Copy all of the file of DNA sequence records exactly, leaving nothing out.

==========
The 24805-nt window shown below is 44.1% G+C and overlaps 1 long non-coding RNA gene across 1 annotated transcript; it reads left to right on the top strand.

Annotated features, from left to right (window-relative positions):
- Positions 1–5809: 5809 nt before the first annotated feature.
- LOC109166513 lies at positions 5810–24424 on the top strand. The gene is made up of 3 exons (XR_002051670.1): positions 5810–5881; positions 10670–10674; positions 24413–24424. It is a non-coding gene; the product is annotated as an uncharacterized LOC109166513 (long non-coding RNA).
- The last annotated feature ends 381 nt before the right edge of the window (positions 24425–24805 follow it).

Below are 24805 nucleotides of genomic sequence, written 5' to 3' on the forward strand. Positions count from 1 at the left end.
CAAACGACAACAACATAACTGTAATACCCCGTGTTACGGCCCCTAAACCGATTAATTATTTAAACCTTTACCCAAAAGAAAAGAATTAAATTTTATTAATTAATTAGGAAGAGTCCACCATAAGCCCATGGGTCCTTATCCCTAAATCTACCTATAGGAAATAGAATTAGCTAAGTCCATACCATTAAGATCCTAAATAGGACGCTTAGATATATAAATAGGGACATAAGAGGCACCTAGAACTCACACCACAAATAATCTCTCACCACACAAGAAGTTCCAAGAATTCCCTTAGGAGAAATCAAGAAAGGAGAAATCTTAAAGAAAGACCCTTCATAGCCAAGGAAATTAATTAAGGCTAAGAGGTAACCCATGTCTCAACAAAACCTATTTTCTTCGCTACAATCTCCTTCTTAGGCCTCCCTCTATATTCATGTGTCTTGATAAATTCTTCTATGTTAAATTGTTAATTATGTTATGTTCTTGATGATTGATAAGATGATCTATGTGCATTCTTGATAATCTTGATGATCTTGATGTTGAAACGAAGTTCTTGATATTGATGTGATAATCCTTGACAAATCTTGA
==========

The 24805-nt window shown below is 44.1% G+C and overlaps 1 long non-coding RNA gene across 1 annotated transcript; it reads left to right on the top strand.

Annotated features, from left to right (window-relative positions):
- Positions 1–5809: 5809 nt before the first annotated feature.
- LOC109166513 lies at positions 5810–24424 on the top strand. The gene is made up of 3 exons (XR_002051670.1): positions 5810–5881; positions 10670–10674; positions 24413–24424. It is a non-coding gene; the product is annotated as an uncharacterized LOC109166513 (long non-coding RNA).
- The last annotated feature ends 381 nt before the right edge of the window (positions 24425–24805 follow it).

Below are 24805 nucleotides of genomic sequence, written 5' to 3' on the forward strand. Positions count from 1 at the left end.
CAAACGACAACAACATAACTGTAATACCCCGTGTTACGGCCCCTAAACCGATTAATTATTTAAACCTTTACCCAAAAGAAAAGAATTAAATTTTATTAATTAATTAGGAAGAGTCCACCATAAGCCCATGGGTCCTTATCCCTAAATCTACCTATAGGAAATAGAATTAGCTAAGTCCATACCATTAAGATCCTAAATAGGACGCTTAGATATATAAATAGGGACATAAGAGGCACCTAGAACTCACACCACAAATAATCTCTCACCACACAAGAAGTTCCAAGAATTCCCTTAGGAGAAATCAAGAAAGGAGAAATCTTAAAGAAAGACCCTTCATAGCCAAGGAAATTAATTAAGGCTAAGAGGTAACCCATGTCTCAACAAAACCTATTTTCTTCGCTACAATCTCCTTCTTAGGCCTCCCTCTATATTCATGTGTCTTGATAAATTCTTCTATGTTAAATTGTTAATTATGTTATGTTCTTGATGATTGATAAGATGATCTATGTGCATTCTTGATAATCTTGATGATCTTGATGTTGAAACGAAGTTCTTGATATTGATGTGATAATCCTTGACAAATCTTGA